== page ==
It was short-lived, though. The last 5 miles were pretty excruciating. My legs were totally shot. I stopped to try and stretch and my legs almost collapsed out from under me as I tried to orchestrate a simple quad stretch. Uh-oh, I thought. But other marathoners are great, as are the spectators, and people consistently cheered me on with positivity and support any time I stopped to walk (which was a LOT in those last few miles.) The 3:45 pacer had long disappeared ahead of me, and I found myself stealing nervous glances backward in dire, depressing hopes that the 4:00-pacer group wouldn't catch or pass me in that final stretch.

Happily, they didn't! I crossed the mats with a chip time of 3:55:51 - which I'm really happy about, given how difficult almost the entire second half of the race felt. 3:45 would have been great, but that's what next time's for, right? I'm thrilled to have come in under four hours for my first.

Seyeon and Alan were at the finish line, with water and a space blanket and the best-tasting banana I've ever had. (There was a guy with a box of Krispie Kremes about two miles from the finish, and I *almost* went for one...) I got my calves iced at the medical tent, and inhaled everything from power bars to fruit cups, and it all tasted like heaven. As did:

It was the first time since moving to Seattle that I've been to McDonald's, but gosh were those fries yummy. And apparently a lot of other runners thought so, too. The place was jam-packed with marathoners in space blankets.

Anyway. I feel fantastic. I can hardly walk at all, and it's a blessing that I had the foresight to ask off work for the next couple days to give my legs some time to recover...hopefully a good night's sleep and some gentle walking tomorrow will help. In the meantime, though, I'm daydreaming about the future of my running life. Alan and Seyeon and I have tentatively agreed to all run Cleveland next May - so attention all friends in the Cleveland/Oberlin/Chicago (Amtrak, Becca, Amtrak!) area...stay tuned!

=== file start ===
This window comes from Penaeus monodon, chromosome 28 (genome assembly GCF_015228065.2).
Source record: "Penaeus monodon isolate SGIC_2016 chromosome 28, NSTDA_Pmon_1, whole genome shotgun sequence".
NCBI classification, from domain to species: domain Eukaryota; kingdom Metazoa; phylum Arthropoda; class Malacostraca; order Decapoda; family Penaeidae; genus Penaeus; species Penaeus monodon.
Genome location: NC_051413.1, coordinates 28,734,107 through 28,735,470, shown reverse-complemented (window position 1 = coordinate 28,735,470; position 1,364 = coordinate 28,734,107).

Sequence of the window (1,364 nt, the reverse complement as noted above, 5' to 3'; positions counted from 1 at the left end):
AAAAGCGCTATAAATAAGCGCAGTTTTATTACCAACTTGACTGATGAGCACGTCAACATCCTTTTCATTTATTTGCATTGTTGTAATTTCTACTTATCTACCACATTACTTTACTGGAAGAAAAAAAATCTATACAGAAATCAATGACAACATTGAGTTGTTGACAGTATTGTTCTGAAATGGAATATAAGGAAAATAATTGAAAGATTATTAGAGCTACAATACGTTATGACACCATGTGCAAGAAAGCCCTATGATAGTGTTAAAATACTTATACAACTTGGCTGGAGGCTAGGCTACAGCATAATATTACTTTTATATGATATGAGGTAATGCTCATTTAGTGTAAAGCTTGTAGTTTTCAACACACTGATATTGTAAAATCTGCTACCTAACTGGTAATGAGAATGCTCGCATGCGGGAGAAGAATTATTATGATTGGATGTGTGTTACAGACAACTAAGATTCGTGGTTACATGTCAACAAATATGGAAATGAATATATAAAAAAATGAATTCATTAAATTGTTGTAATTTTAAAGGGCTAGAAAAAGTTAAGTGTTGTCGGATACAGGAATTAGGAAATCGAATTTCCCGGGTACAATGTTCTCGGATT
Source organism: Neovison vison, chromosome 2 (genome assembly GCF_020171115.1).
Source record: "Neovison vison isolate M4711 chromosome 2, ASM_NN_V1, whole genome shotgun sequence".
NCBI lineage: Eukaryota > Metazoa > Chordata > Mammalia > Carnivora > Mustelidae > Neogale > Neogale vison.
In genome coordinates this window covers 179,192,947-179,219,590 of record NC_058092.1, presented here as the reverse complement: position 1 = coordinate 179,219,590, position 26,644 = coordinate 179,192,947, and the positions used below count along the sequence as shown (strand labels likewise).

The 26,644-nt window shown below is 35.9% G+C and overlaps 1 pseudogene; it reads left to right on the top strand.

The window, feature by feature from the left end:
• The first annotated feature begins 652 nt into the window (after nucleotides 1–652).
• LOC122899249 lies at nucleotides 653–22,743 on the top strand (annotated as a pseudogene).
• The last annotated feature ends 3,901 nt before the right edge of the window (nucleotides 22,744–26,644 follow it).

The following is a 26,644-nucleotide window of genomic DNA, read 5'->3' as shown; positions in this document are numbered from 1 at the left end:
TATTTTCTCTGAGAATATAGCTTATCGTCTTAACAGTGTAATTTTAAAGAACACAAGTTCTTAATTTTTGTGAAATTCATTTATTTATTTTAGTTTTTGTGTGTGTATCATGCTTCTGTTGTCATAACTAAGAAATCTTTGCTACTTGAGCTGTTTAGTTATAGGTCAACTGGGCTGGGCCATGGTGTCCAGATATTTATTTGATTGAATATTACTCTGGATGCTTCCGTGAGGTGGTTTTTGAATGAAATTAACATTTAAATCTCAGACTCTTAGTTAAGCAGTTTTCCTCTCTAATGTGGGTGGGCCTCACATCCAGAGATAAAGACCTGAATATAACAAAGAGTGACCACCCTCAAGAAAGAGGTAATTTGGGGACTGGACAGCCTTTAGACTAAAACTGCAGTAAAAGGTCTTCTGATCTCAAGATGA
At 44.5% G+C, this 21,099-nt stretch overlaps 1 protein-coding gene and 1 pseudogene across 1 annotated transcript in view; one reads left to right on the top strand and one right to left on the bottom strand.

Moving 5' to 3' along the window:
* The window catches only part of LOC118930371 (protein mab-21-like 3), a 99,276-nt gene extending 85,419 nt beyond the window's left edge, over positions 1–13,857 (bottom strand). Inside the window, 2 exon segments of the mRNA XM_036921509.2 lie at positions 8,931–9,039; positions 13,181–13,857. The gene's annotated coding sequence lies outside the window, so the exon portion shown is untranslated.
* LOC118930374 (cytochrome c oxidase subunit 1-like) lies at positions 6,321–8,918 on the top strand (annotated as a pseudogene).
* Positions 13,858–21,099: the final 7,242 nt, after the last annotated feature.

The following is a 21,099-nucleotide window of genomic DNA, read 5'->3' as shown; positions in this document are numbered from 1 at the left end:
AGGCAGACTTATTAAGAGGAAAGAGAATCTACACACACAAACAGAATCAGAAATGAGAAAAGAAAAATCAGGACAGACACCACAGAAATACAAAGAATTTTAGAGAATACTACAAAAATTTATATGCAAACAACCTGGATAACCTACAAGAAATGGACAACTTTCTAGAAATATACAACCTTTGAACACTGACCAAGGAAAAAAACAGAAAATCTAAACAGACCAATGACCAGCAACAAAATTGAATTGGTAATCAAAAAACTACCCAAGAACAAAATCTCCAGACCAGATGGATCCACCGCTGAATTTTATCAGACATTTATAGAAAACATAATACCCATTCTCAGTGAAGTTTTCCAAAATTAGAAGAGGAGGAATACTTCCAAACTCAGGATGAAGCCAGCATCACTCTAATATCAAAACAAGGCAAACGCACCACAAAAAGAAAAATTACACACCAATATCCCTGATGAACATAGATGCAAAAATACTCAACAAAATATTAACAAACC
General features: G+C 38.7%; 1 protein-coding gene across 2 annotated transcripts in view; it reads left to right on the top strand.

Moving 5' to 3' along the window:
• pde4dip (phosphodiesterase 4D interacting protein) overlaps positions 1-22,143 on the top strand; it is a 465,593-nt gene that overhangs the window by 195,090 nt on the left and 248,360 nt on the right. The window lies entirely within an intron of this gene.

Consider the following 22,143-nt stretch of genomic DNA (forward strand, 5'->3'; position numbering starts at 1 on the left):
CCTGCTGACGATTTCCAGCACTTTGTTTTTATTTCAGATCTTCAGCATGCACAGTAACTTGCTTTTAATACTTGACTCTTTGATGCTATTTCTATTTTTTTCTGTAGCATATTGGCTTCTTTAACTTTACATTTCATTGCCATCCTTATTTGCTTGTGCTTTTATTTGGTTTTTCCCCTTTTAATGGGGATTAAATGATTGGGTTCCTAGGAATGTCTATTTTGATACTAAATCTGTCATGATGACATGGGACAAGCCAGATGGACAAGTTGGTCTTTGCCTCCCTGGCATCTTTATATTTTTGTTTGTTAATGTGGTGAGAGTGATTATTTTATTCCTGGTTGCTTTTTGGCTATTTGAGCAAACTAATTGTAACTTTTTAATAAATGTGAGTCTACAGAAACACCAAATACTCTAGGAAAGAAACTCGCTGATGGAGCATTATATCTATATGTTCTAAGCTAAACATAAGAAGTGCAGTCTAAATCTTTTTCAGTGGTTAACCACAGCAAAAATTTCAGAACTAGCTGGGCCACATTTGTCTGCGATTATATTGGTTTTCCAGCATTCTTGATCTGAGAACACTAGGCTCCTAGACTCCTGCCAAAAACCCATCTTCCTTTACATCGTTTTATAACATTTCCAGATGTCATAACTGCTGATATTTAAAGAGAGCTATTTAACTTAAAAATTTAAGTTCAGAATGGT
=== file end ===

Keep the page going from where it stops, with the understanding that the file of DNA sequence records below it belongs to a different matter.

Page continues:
"We run, not because we think it is doing us good, but because we enjoy it and cannot help ourselves...The more restricted our society and work become, the more necessary it will be to find some outlet for this craving for freedom. No one can say, 'You must not run faster than this, or jump higher than that.' The human spirit is indomitable."
- Sir Roger Bannister

Saturday, November 28, 2009


The starting gun will go off in eleven hours.

Wish me luck!

Thursday, November 26, 2009

Futbol fun in Seattle!

So, three nights ago, a dream came true:

I went to a soccer game in America, and the stadium was packed! My dad and I had season tickets to the Kansas City Wizards (the "Wiz", as they were, back in the day) for a few years in the late 90s, and I've sorely missed the excitement of watching live soccer since then. Watching on TV just isn't the same; you can't see all the movement on the field. You miss out on so much strategy-ogling. And the crowd rowdiness...the bands! The cheering! Those obnoxious long noise-stick-things!
...the waaaaaaaaave!

I had an opportunity to watch Croatia play Israel when I was in Zagreb a few years ago...I still don't remember why I let that opportunity pass me by (money, probably?), but it was silly. So to have a big soccer game planted in my front yard is a huge deal! And I mean that front-yard bit almost literally; my doorstep is in within walking distance of Qwest Field = no pesky $30 parking fees for me! Although apparently there wouldn't have been any anyway; VW is a sponsor of the MLS and offers VW's complimentary parking at games...what?! Awesome!